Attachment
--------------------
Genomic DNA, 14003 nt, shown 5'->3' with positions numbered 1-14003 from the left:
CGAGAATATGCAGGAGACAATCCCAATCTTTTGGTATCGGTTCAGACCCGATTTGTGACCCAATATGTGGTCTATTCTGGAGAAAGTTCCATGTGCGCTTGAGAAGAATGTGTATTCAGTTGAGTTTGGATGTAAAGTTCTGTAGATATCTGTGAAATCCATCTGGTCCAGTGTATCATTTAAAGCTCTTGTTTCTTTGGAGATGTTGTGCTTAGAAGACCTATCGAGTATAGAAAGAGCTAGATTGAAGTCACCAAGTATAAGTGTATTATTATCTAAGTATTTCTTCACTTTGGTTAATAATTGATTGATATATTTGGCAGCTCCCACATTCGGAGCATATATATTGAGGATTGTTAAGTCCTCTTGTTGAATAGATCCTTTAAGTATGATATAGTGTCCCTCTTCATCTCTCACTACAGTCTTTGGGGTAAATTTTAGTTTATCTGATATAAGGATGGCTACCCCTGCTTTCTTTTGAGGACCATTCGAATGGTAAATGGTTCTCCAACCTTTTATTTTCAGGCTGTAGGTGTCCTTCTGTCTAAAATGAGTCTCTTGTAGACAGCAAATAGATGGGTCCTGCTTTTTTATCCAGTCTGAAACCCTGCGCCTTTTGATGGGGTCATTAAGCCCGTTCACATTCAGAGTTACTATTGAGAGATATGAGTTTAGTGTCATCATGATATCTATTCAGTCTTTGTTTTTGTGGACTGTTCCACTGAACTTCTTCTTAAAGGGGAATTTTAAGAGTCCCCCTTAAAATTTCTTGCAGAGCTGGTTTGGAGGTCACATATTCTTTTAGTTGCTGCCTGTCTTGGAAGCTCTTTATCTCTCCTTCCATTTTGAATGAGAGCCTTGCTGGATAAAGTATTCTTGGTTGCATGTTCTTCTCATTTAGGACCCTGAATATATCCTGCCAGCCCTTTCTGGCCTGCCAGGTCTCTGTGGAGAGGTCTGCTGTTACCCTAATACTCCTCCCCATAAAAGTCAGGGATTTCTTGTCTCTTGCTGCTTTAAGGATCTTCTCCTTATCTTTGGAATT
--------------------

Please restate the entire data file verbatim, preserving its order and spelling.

Genomic DNA, 14003 nt, shown 5'->3' with positions numbered 1-14003 from the left:
CGAGAATATGCAGGAGACAATCCCAATCTTTTGGTATCGGTTCAGACCCGATTTGTGACCCAATATGTGGTCTATTCTGGAGAAAGTTCCATGTGCGCTTGAGAAGAATGTGTATTCAGTTGAGTTTGGATGTAAAGTTCTGTAGATATCTGTGAAATCCATCTGGTCCAGTGTATCATTTAAAGCTCTTGTTTCTTTGGAGATGTTGTGCTTAGAAGACCTATCGAGTATAGAAAGAGCTAGATTGAAGTCACCAAGTATAAGTGTATTATTATCTAAGTATTTCTTCACTTTGGTTAATAATTGATTGATATATTTGGCAGCTCCCACATTCGGAGCATATATATTGAGGATTGTTAAGTCCTCTTGTTGAATAGATCCTTTAAGTATGATATAGTGTCCCTCTTCATCTCTCACTACAGTCTTTGGGGTAAATTTTAGTTTATCTGATATAAGGATGGCTACCCCTGCTTTCTTTTGAGGACCATTCGAATGGTAAATGGTTCTCCAACCTTTTATTTTCAGGCTGTAGGTGTCCTTCTGTCTAAAATGAGTCTCTTGTAGACAGCAAATAGATGGGTCCTGCTTTTTTATCCAGTCTGAAACCCTGCGCCTTTTGATGGGGTCATTAAGCCCGTTCACATTCAGAGTTACTATTGAGAGATATGAGTTTAGTGTCATCATGATATCTATTCAGTCTTTGTTTTTGTGGACTGTTCCACTGAACTTCTTCTTAAAGGGGAATTTTAAGAGTCCCCCTTAAAATTTCTTGCAGAGCTGGTTTGGAGGTCACATATTCTTTTAGTTGCTGCCTGTCTTGGAAGCTCTTTATCTCTCCTTCCATTTTGAATGAGAGCCTTGCTGGATAAAGTATTCTTGGTTGCATGTTCTTCTCATTTAGGACCCTGAATATATCCTGCCAGCCCTTTCTGGCCTGCCAGGTCTCTGTGGAGAGGTCTGCTGTTACCCTAATACTCCTCCCCATAAAAGTCAGGGATTTCTTGTCTCTTGCTGCTTTAAGGATCTTCTCCTTATCTTTGGAATT